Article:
During the week between Netanyahu''s announcement that a deal was brokered with Hamas to bring Gilad Shalit home and the day Gilad Shalit returned, my mother was visiting Israel. The timing was surreal: just as I was preparing to pick up my Mom from the airport, I read that Gilad Shalit was really coming home.

Courtesy of conskeptical at Creative Commons  
 
As I was waiting for my Mom to enter the visitors'' zone at the airport, I was doubly emotional. I was about to see my Mom, whom I hadn''t seen in half a year. At the same time, I couldn''t help imagining the joy the Shalit family would feel in a week when they''d finally get to see their son.
 
Similar to my Dad, my Mom had only visited Israel once in the 1970s. Whereas my Dad''s main memories were falafel, camels, and pushing, my Mom''s recollections mostly centered around the pushing. She had felt no relationship to the country beyond an abstract Jewish allegiance, slow Sunday school stories, and the news. Considering my Mom has been an atheist her whole life, has always driven a Volvo because it is the safest car, and has no Israeli family, I can''t say she was thrilled by my decision to move here. If I weren''t living in Israel, I''m pretty sure my Mom would have never come back.
 
So when my Mom cried when I told her that Gilad Shalit was coming home, I was touched. But I suppose it shouldn''t have been so surprising. Like many people around the world, my Mom could relate to the story of a son, who had been a prisoner of war for five and a half years, coming back to his family. This went far beyond religion or politics.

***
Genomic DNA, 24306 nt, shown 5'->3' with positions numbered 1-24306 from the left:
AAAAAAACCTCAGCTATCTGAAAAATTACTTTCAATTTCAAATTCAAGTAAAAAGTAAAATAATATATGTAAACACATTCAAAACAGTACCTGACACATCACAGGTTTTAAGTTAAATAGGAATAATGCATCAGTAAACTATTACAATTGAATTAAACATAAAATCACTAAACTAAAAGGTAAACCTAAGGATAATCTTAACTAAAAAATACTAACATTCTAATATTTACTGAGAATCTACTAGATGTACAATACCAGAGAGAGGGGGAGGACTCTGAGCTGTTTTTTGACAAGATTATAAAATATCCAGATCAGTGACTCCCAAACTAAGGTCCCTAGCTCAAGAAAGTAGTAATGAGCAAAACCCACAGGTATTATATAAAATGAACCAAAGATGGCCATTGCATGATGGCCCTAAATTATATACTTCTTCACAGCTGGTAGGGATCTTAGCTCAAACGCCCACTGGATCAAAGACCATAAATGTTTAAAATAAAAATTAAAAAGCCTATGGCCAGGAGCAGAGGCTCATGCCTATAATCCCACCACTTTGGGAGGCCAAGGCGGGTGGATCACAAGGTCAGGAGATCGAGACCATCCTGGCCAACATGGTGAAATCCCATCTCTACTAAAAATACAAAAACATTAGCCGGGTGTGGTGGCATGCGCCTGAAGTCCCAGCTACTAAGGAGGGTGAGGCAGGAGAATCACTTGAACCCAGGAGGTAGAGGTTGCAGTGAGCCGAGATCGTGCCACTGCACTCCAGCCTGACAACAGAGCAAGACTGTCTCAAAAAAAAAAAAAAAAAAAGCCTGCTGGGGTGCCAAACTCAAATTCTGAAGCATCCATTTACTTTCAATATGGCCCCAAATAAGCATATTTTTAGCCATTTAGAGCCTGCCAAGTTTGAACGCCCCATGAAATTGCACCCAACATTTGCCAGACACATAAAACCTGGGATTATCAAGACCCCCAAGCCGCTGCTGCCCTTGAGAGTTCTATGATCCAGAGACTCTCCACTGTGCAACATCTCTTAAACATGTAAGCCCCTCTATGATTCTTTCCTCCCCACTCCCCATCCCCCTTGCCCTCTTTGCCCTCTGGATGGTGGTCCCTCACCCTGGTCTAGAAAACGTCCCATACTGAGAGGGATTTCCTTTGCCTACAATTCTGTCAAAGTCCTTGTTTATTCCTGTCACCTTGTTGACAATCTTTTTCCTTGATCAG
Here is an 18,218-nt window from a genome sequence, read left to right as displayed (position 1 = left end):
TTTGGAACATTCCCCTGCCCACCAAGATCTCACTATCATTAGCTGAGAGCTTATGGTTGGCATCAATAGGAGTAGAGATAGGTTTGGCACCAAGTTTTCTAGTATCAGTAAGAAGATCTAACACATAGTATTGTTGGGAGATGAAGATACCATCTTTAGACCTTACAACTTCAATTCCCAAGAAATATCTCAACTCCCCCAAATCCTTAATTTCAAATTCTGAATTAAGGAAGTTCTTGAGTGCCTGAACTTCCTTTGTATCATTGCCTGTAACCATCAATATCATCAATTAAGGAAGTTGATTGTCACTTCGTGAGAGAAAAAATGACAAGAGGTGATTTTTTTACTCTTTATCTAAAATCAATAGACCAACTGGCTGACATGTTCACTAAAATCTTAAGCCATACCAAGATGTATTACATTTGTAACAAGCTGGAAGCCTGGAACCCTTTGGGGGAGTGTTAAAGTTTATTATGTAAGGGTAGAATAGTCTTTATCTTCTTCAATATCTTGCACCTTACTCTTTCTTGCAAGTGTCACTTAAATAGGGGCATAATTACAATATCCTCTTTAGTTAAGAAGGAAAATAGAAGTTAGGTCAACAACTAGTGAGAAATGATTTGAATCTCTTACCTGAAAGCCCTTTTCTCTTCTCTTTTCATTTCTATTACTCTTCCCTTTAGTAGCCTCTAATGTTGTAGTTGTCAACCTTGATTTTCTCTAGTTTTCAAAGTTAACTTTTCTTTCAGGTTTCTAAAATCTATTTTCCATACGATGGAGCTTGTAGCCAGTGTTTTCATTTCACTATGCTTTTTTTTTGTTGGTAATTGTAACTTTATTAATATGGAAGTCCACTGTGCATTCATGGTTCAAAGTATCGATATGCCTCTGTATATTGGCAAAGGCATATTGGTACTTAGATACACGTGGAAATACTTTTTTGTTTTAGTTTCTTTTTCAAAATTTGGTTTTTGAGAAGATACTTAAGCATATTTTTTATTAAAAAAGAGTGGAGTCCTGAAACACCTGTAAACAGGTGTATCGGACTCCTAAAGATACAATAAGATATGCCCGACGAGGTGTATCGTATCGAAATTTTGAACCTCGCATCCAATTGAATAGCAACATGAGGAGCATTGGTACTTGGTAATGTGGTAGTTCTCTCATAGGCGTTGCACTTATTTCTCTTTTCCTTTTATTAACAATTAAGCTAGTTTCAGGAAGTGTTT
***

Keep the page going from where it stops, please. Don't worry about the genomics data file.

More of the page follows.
At the end of the trip, which was a day after he returned, I asked her what it was like to be in Israel during this historic period of time. She said it made her connect to Israel more because it felt more human than she might have imagined. It was a real community. Gilad Shalit''s release showed her that every life in Israel truly matters.
 
On the surface, Gilad Shalit''s return was purely positive to her. A soldier was coming back to his family and perhaps it could enable Israel to make other difficult diplomatic decisions around the peace process. Now that the country no longer needed to worry about his safety, perhaps it would have the energy to focus on other things.
 
However, it also made her understand how complex the Israeli-Palestinian conflict is. This was deeply painful for families of terror victims and ordinary Israelis. Over 1,000 prisoners were being let out that very well might kill more people (many were responsible for terrorism during the second intifada). It made Hamas more powerful. And ultimately, it encouraged capturing more soldiers as a tactic to release prisoners.
 
These intense and varied moral considerations made her realize how complicated life is in Israel. I was proud of my Mom to see this complexity. Many people visit Israel and try to categorize it in political black/white terms and fail to witness the grey.
It made me wish more foreigners could have experienced Gilad Shalit''s return.


Gilad Shalit talking to his mother; Courtesy of Israel Defense Forces

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